Sen. John Thune (R-S.D.) has a gracious presence, with striking looks and a thin-frame. So it’s no surprise that he’s generating some of the biggest buzz as a 2012 GOP presidential contender.
He’s also, as a social and economic conservative, not the person you’d expect to be among the headliners at an event at the Beverly Hills Hotel, where he was being honored for his support of the creative community. By his own admission, he’s far from a media-bred figure, having grown up in a small town with just one TV channel and no movie theater within 60 miles. Moreover, when he won his Senate seat in 2004, his supporters made a big deal out of the fact that his opponent, then-Senate Majority Leader Tom Daschle, raised so much money from the entertainment industry. As is often the case in heartland races, Hollywood was a liability.
As he accepted the Caucus for Producers, Writers & Directors American Spirit Award on Sunday night, it was hard to imagine Thune as combative, certainly a contrast to all of the bombast coming off the week of the passage of healthcare reform. But it also was hard to imagine Thune bashing Hollywood, as other middle-of-the-country conservatives have been prone to do.
Instead, Thune tried to identify.
“The same people that are in the business of transportation and haul your equipment to the next set, or the people who cater the food that your industry eat, are the same people who haul things to Wal-Mart in Sioux Falls, are the same people that I worked with when I was a short order cook in my hometown growing up,” he said. “They are all people who want a better future for their children and grandchildren. and if we don’t have the kinds of policies in place that will encourage and enable that, provide the right incentives, it is going to be hard for us going forward.”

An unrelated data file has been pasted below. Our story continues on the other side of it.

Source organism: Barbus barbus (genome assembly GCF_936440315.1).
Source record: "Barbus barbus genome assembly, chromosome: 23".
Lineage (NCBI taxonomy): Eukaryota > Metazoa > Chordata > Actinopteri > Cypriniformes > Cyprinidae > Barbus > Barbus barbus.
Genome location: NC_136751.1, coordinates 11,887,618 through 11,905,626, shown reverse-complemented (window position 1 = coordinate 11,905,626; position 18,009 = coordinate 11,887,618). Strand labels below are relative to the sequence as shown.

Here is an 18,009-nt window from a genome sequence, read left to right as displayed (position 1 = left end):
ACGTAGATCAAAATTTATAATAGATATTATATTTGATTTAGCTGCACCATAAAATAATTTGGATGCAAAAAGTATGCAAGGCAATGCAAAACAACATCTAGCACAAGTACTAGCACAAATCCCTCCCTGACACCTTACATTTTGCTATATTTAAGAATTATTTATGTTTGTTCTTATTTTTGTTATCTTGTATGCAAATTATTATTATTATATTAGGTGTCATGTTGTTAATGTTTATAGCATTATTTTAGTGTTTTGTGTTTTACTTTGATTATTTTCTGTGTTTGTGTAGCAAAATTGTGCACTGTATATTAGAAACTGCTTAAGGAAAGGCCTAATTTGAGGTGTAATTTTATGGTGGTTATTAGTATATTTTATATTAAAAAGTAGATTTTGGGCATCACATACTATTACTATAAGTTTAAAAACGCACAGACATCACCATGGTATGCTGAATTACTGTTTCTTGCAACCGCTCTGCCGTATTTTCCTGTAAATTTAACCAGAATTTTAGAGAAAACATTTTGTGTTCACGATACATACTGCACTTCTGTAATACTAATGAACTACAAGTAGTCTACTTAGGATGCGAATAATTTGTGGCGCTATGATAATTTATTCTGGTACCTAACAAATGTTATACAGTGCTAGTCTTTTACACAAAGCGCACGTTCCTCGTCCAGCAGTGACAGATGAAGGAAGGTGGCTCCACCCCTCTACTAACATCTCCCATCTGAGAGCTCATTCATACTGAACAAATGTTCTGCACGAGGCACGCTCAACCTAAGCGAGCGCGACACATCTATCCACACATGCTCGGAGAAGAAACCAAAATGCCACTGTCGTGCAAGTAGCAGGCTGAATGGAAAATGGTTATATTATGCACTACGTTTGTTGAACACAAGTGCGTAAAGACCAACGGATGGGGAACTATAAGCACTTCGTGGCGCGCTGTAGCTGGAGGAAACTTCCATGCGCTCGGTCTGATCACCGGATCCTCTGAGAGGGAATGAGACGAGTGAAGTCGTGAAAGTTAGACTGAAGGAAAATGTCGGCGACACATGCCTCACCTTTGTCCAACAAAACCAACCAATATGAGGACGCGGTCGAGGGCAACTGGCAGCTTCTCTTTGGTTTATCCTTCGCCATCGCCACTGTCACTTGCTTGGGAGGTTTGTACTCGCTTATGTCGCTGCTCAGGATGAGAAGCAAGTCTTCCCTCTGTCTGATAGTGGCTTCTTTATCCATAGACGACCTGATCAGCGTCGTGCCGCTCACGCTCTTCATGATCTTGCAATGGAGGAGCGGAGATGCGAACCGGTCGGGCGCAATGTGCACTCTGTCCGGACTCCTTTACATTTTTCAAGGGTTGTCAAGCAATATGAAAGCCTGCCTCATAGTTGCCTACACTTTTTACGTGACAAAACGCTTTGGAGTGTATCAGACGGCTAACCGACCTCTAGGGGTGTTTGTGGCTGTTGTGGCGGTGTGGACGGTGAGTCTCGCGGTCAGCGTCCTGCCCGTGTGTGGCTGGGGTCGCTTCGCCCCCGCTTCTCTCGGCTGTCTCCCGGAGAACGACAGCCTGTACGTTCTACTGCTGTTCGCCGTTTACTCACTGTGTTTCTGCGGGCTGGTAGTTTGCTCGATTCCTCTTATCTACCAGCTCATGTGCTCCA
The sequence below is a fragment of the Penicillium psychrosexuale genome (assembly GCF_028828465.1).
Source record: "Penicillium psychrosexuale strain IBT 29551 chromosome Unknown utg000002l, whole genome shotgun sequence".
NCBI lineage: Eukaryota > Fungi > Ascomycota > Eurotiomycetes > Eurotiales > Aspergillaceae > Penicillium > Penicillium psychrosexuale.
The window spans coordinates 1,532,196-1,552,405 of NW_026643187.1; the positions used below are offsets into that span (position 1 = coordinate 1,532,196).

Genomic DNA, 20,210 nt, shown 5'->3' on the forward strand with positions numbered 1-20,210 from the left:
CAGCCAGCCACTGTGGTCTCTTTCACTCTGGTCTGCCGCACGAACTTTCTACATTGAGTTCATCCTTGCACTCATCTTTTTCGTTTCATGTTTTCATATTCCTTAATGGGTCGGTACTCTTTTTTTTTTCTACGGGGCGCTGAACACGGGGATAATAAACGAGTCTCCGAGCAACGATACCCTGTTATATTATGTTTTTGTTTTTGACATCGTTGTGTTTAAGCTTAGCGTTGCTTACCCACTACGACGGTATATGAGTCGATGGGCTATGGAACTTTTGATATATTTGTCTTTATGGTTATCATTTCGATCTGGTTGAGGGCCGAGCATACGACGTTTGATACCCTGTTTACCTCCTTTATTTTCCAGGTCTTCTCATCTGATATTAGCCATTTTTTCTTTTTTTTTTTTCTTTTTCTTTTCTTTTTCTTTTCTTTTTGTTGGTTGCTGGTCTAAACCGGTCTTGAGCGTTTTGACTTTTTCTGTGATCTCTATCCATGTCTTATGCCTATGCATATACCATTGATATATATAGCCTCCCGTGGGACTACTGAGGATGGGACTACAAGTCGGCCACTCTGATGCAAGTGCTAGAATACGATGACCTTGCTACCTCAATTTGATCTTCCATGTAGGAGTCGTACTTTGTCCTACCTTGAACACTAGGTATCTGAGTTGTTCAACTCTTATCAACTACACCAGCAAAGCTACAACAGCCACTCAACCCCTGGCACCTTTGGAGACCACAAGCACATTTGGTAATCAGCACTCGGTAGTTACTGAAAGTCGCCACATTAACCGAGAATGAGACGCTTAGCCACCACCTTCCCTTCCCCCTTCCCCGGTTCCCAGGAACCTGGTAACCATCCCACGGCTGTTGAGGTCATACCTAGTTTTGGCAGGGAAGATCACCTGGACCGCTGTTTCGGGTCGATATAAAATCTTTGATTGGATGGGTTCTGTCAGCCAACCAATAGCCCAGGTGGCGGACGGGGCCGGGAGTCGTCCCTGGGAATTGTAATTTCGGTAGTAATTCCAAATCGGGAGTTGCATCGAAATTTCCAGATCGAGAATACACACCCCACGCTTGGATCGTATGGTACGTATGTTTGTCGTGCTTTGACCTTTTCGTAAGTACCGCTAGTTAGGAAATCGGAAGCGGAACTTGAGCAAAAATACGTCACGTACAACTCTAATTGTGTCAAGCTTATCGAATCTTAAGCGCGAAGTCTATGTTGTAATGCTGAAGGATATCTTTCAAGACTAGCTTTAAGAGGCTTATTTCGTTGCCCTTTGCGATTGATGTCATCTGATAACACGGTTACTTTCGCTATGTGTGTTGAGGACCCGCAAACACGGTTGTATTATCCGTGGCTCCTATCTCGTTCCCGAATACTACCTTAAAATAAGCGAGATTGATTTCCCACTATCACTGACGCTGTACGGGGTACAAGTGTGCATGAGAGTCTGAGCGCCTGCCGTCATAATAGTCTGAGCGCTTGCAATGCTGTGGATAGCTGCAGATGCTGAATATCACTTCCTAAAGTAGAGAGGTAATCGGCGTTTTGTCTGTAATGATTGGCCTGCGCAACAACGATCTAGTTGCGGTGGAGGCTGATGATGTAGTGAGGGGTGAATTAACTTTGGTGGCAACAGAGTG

Moreover, he said that when it came to the rank-and-file of the biz, the problem isn’t too little Hollywood influence in D.C., but too little. He called on more in the creative community to be “willing to roll up their sleeves, get into the arena and make sure your voice is heard in Washington DC.”
“I encourage you to get in the arena, and stay in the arena,” he said to the group.
The Caucus annually hands out the honors to one Republican and one Democrat, as well as to one entertainment figure. So the other honorees were Rep. Henry Waxman (D-Calif..), who, because of family illness, sent in taped comments, and Debbie Allen, who spoke mainly of her show biz career but thanked President George W. Bush for appointing her to his arts commission. But for Republicans at each year event, there is always a sort of fish-out-of-water sensibility, knowing full well that Democrats dominate fund-raising and much of the political activity in town.
Before the event, however, Thune told me that Republicans should no longer “cede” this ground to the other party, and he sees as an opening an appeal to the creative community’s industry-centric concerns, highlighting limited regulation and enhancing entrepreneurship. While that may seem obvious, it’s actually not, given that it’s more likely than not that in the many Democratic fund-raisers taking place in Los Angeles these next few weeks, the talk will be of healthcare or financial reform but not runaway production. (Major media moguls being the exception to this).
The differences between the parties were highlighted in Waxman’s comments, who also was honored for his support of the creative community but with a slightly different take.
The Caucus — made up of many veterans of the biz — has for years been highlighting the plight of the independent producer, shut out by media consolidation, and that fact was not lost on Waxman, who said that he had major concerns over the pending union of Comcast with NBC Universal. Unlike Thune, he is bullish about the FCC’s proposed net neutrality regulations, which he said will be “critically important as concentrated media ownership increasingly locks creative artists out of the media marketplace.” And he had one more nugget to share: President Obama last week signed an extension of federal tax incentives for film and TV productions in the U.S.
It was refreshing, in a way, to hear politicos talk about Hollywood’s issues in Hollywood. I have no doubt that it’ll be the loftier concerns that consume most of lawmakers’ time as the swing through L.A. the rest of the year, but my bet is that as the industry faces ever greater uncertainty, Hollywood the business won’t get such short shrift.
Photo by Steve Cohn: Dennis Doty, John Thune, Debbie Allen, Chuck Fries.